The Audit, Compliance and Risk Committee heard a presentation from two guest speakers from Ernst and Young on Thursday and discussed data integrity, cybersecurity and the possible implications of invasion from Ukraine.
The second day of the three-day Council session meetings, the Audit, Compliance and Risk Committee met at 1:30 p.m. in the Board room of the Rotonde. The Audit, Compliance and Risk Committee is responsible for monitoring financial activities and risk management of the University.
One of the guest speakers was Sean Jackson, managing director of the government and public sector of Ernst and Young, a professional services network. Ernst and Young is a partner of the University’s internal audit department.
Jackson is a former senior university administrator and served as chief information officer at the University School of Medicine and the University Physicians Group. The other guest speaker was Ariel Johnson-Peredo, Senior Consulting Executive at EY. Johnson-Peredo manages the college IT audit portfolio with Jackson.
During the meeting, the committee viewed a slideshow summarizing what it hopes to accomplish in the new audit plan for fiscal year 2023-2024.
One of the slides discussed the progress of the fiscal year 2022 audit schedule. According to the presentation, Cybermaturity Follow-Up – which refers to the University’s ability to mitigate hacker threats – Batten School, School of Data Science, School of Nursing, School of Medicine and Research Data Security are all on track. Neither academic records and Ransomware Preparation – which focuses on the University’s ability to protect against hackers who hold a user’s computer hostage in exchange for a “ransom” – has yet begun, but is expected to be completed in April. 2022.
Another slide largely focused on data integrity – or data accuracy – and how large organizations rely on increasingly complex systems to make decisions and run their day-to-day operations. The presentation also acknowledged the trend of increasing digital adoption in the wake of COVID-19.
In response to the pandemic, organizations have focused on mechanisms to mitigate cyber threats and attacks only after adopting new technologies to increase the digital response to the new remote or hybrid way of working. These mechanisms include multi-factor authentication to access the organization’s internal websites, as well as the implementation of a recovery plan in the event of a compromise of critical data.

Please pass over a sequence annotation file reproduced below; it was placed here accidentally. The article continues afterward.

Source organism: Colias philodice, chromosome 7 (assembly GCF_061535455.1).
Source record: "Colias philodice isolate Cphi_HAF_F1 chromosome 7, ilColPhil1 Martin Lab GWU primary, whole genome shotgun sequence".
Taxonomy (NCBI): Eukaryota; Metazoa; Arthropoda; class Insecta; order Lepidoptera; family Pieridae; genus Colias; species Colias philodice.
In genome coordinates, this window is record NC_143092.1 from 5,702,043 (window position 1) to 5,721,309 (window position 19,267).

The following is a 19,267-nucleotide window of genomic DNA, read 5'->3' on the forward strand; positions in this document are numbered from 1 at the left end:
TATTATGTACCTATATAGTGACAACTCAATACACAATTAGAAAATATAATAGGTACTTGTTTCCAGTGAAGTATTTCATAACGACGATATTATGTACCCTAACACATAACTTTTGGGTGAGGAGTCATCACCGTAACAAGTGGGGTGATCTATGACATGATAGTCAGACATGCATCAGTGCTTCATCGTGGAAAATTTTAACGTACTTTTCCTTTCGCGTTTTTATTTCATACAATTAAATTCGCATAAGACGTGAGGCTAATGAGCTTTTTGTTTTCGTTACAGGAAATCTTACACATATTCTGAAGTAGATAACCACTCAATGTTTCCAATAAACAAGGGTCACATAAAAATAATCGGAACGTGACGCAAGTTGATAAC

The presentation also included a slide on cybersecurity, including the U.Va. Health and academic divisions. Part of risk management for senior University leaders and the committee is to remain aware of cyber threats and prepare for possible cyber threats or attacks.
Towards the end of the meeting, other unidentified members present posed a few questions to Jackson and Johnson-Peredo, including the implications of the Russian invasion of Ukraine, as well as reports of potential malware and cyberattacks. and measures to combat these threats.
“Ariel and I monitor this daily — we get daily briefings,” Jackson said. “Last I saw, it’s actually a pretty robust threat from China that’s been specifically designed to target infrastructure, and it’s something that while we want to make sure our eyes are on towards Ukraine, we want to make sure we don’t get shot down by other threats.
The last item on the agenda was the refresh of the approach to the audit plan for fiscal year 2022-2024. The agenda included items to be completed from February 2022 to June 2022. The approach included benchmarks and objectives for the stakeholder meeting, senior management, audit committee and board of visitors.
There is no opportunity for the public to make unscheduled comments during these meetings.
All meetings were held in open or closed sessions. The open sessions were streamed live for public viewing and can be viewed at https://bov.virginia.edu/live.